Tomb Raider: The Last Revelation (PlayStation) Review

By Athanasios 27.10.2016 3

Review for Tomb Raider: The Last Revelation on PlayStation

The Tomb Raider series seemed to have lost its track with the acceptable-to-good Tomb Raider II, and the acceptable-to-bad Tomb Raider III. The franchise needed a good facelift, as well as a focus on what made the original so good, despite its many, many flaws. In some ways, Tomb Raider: The Last Revelation does exactly that, first by upgrading the previous graphic engine, as well as revolving more around tomb raiding than anything else. The result?

Higher resolution textures, coloured lighting, more complex level design, and a protagonist that, once again, has undergone a little bit of polishing. Does everything look great? Yes and no. Yes, the visual upgrade is more than welcome, but the whole adventure takes place in Egypt! The most unvaried and overused setting in the history of archaeology thrillers. Oh, and since Lara won't travel anywhere else, forget the nice tradition of her changing into something more comfortable, or at least, more tight.

Gameplay-wise it starts even worse. Lara is a young teenager who is being trained by an old man (as a tomb raider, you pervs!) in a long, boring, and useless tutorial that can't be skipped, meaning that one has to sit through tons of slow explanations of how to do even the most basic of moves - was something wrong with Lara's mansion, the good ol' optional training level of past games? Anyway, something bad happens in the end of this chapter, and, suddenly, THE FUTURE! Lara is in Egypt doing her thing inside some dark ancient temple, and the journey begins.

Screenshot for Tomb Raider: The Last Revelation on PlayStation

The levels aren't filled to the gills with insta-death traps, there aren't tons of enemies around, and, fortunately, the save-everywhere mechanic has returned, and yet, this might be one of the hardest titles in the series, to the point that a guide is almost a prerequisite. The main reason for this high difficulty level lies in the puzzles, which, whilst a nice break from all the lever-pulling and key searching of Tomb Raider II and III, can, at times, be very… obscure.

If that wasn't enough, remember the backtracking of previous titles? Well, now it's possible (read: required) to backtrack to a previous level! Oh, and, while the controls have remained pretty much the same, the addition of being able to swing on ropes doesn't handle that good, and, yeah, like Tomb Raider III… Too. Much. Claustrophobia! Other than that, there's not much to say here. Tomb Raider: The Last Revelation is an action-adventure that has some good things going for it, but, as a whole, is a tad disappointing.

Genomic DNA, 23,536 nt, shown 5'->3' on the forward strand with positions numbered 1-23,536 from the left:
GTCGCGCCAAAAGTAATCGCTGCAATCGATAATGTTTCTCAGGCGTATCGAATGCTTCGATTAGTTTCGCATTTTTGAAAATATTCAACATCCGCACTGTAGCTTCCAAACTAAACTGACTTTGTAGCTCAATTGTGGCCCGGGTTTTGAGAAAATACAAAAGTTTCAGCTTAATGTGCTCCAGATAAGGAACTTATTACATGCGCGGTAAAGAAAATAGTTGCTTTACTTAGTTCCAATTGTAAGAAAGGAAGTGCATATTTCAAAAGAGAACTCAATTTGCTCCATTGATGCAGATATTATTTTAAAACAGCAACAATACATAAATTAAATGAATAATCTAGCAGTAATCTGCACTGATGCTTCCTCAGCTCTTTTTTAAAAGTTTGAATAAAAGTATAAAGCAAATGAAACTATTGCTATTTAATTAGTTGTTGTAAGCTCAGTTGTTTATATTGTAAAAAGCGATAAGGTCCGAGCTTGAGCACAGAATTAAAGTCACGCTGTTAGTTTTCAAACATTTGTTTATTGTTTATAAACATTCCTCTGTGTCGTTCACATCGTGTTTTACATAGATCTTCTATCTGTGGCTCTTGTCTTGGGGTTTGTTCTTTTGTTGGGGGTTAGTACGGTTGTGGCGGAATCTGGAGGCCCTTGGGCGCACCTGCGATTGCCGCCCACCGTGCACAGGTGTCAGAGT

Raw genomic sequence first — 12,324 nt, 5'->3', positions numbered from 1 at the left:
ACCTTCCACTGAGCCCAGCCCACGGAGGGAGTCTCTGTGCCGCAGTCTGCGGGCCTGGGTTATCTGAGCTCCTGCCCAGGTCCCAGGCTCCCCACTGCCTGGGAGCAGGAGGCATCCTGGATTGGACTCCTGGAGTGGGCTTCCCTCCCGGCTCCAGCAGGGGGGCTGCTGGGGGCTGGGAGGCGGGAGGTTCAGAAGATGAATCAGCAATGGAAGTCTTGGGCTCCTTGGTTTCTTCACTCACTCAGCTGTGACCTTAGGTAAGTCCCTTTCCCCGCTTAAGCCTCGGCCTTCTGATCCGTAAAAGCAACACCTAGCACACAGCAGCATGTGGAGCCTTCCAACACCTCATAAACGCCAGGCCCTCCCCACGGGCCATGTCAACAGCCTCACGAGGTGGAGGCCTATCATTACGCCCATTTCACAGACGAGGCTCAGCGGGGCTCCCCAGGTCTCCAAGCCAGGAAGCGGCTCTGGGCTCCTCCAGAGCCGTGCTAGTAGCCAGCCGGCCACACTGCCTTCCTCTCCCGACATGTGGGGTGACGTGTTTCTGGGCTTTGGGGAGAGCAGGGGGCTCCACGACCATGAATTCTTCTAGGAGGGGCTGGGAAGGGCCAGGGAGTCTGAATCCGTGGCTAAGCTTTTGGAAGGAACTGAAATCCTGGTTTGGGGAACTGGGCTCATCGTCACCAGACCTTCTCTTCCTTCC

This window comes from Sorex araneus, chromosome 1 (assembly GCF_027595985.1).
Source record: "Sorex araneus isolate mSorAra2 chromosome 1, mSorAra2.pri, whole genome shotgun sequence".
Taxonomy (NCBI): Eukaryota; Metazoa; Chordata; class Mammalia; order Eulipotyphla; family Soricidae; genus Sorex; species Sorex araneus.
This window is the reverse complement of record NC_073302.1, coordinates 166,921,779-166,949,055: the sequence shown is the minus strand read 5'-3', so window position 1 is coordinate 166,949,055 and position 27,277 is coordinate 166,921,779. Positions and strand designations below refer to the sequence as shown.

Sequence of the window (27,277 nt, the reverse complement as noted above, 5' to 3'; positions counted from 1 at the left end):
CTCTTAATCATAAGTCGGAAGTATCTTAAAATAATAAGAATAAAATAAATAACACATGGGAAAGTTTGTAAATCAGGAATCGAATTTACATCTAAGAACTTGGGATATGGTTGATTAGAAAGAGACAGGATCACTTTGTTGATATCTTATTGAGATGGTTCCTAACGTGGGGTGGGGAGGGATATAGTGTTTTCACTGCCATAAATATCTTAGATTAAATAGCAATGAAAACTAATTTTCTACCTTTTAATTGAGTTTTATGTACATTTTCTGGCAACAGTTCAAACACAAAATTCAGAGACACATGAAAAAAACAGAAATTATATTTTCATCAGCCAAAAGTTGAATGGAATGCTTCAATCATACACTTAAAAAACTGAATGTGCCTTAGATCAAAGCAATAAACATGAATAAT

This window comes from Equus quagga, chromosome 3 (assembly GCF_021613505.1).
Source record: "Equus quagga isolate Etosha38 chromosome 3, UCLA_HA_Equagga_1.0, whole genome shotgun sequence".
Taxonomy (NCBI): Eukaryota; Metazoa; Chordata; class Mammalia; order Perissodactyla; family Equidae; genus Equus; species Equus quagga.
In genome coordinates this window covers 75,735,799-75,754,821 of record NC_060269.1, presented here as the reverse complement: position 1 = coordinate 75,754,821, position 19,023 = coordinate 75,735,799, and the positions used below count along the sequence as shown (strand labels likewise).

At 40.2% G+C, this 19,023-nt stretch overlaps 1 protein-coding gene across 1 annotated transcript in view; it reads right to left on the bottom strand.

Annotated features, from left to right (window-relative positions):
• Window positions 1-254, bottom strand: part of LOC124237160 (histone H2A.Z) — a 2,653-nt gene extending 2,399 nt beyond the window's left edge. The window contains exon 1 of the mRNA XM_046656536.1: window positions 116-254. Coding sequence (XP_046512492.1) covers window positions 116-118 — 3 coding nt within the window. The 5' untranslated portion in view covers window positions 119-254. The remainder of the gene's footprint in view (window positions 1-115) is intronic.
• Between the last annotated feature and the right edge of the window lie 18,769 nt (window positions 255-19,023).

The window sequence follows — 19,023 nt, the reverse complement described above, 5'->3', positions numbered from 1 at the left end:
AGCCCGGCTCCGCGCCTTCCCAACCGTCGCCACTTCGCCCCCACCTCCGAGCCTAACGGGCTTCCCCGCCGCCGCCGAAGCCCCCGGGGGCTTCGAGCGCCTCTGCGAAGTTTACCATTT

Screenshot for Tomb Raider: The Last Revelation on PlayStation

Cubed3 Rating

5/10
Rated 5 out of 10

Average

Tomb Raider: The Last Revelation is the first in the series that at least tried to get closer to the magic of Tomb Raider, but it turned out that that wasn't enough. The puzzles can get annoyingly hard, the controls and the camera can still annoy, backtracking to a previous level simply sucks, and, as for the otherwise very good atmosphere and improved visuals, it all gets destroyed by the fact that the whole thing takes place in… one place.

Developer

Core Design

Publisher

Eidos

Genre

Adventure

Players

1

C3 Score

Rated $score out of 10  5/10

Reader Score

Rated $score out of 10  0 (0 Votes)

European release date Out now   North America release date Out now   Japan release date Out now   Australian release date Out now   

Comments

Got this with my Dreamcast back in the day, so fondly remember playing it, but never beat it, I don't think. I remember admiring the visuals and how the water would drip off Lara after she got out of water.

I wonder what the PS1 vs. DC graphics comparisons were like. Could you class the DC version as a remaster of sorts, if the upgrade was that big? There's some serious power difference between the PS1 and DC, after all.

While the DC was indeed a stronger beast, TRTLR was actually less good-looking there... less pixelation, but, for some reason, a dull colour palette, and decreased lighting.

Can't a fella drink in peace?
                                -Farnham

Ooh, yeah, just had a look at some comparison vids now... and the DC is definitely quite dull looking, but a lot smoother around the edges. No water dripping in the PS1, though!

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